High Employee Turnover = Bigger Problems

Dec 3, 2015

What’s your retention strategy for unhappy employees?

It’s often what you don’t know that can hurt you the most. As a manager, you can plan for everything from holidays to project deadlines, but you can’t properly prepare for the unknown. If you don’t know that your company has a problem with employee turnover, you can’t devise a suitable retention strategy to solve the problem.

Employee retention has become a hot-button issue lately, as more and more companies want to avoid the high costs of onboarding and retraining. As a manager, you may watch for signs of employee turnover, but the question remains — what can you do about it?

Catch the Problem Early

Look what happened with Amanda: She was gung-ho when you hired her. She put in extra hours to get up to speed and then more time to finish her first project on deadline. But that was several years ago.

Since then, several members of the team have left the company for various reasons. As a result, Amanda has “inherited” both increased responsibilities and a heavier workload. Now, while she works diligently throughout the day, you notice that she leaves exactly at 5:00 pm every day. And she rarely smiles anymore.

When you discover that she has applied for a job at a different (or even competing) company, it hits you that this is a problem you’ve experienced before, maybe even with others who have been in Amanda’s shoes. You didn’t know what to do then and you don’t know what to do now. If you don’t have a retention strategy in place to deal with this situation, you can bet that you’re going to see the same issue again and again.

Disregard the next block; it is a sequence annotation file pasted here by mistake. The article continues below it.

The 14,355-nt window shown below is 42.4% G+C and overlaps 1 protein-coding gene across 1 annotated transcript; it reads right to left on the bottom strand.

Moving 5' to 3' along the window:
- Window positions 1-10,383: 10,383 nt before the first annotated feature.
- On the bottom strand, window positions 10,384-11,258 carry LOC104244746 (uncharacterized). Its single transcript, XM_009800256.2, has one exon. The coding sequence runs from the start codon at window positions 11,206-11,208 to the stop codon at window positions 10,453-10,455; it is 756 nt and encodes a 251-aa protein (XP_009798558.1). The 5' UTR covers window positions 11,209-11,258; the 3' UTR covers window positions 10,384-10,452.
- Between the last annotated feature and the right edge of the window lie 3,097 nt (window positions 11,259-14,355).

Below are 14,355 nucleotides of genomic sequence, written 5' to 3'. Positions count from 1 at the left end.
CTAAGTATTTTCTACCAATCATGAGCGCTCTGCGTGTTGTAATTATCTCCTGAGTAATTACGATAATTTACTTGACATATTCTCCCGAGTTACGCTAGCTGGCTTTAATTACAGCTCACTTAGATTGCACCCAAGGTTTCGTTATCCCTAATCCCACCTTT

Determine the Cause

In Amanda’s case, your best course of action is to talk to her to find out what she’s thinking, if she has any solutions and what you might do to earn back her enthusiasm. This is a “best practices” policy for all managers, which should be part of an ongoing company policy for management.

You should be speaking to all your employees on a regular basis to gauge their feelings and satisfaction levels. Remain approachable so your staff feels comfortable coming to you with issues as they arise. However, some employees may not be forthcoming about the real cause of their dissatisfaction with their jobs.

Examine the data regarding Amanda’s role objectively. Some things to consider:

  • Have others in her current position left the company?

  • Is her pay scale sufficient for her duties?

  • Does she have too many responsibilities?

  • Is the pressure to perform too great?

  • Are her deadlines unreasonable?

  • Has high employee turnover caused morale problems?

Address the Underlying Issue

In an ideal world, you determine what the problem is and address it directly. In the real world, you may find multiple problems, such as everything listed above. There may be a problem you can’t fix right away, like a depressing or oppressive company culture.

But you certainly can take steps to correct employee turnover for those challenges that are under your control. Start by devising a retention strategy that will help alleviate the problem before it gets unmanageable. For example:

  • Offer Amanda help (in resources, personnel, or both) for her current projects

  • Provide guidance and advice

  • Find out if she’s having problems at home that are affecting her work

Your efforts may help for a time. But then the other shoe drops. Amanda tells you she’s received an offer from another company. She’s considering it. She’s not given you an actual notice, so that means she hasn’t made up her mind yet. Now is the time to ask her directly what she wants in order to make staying more appealing.

What’s Your Retention Strategy?

You may believe at that point you have two choices:

  1. Make a counteroffer to keep her.

  2. Start planning to replace her.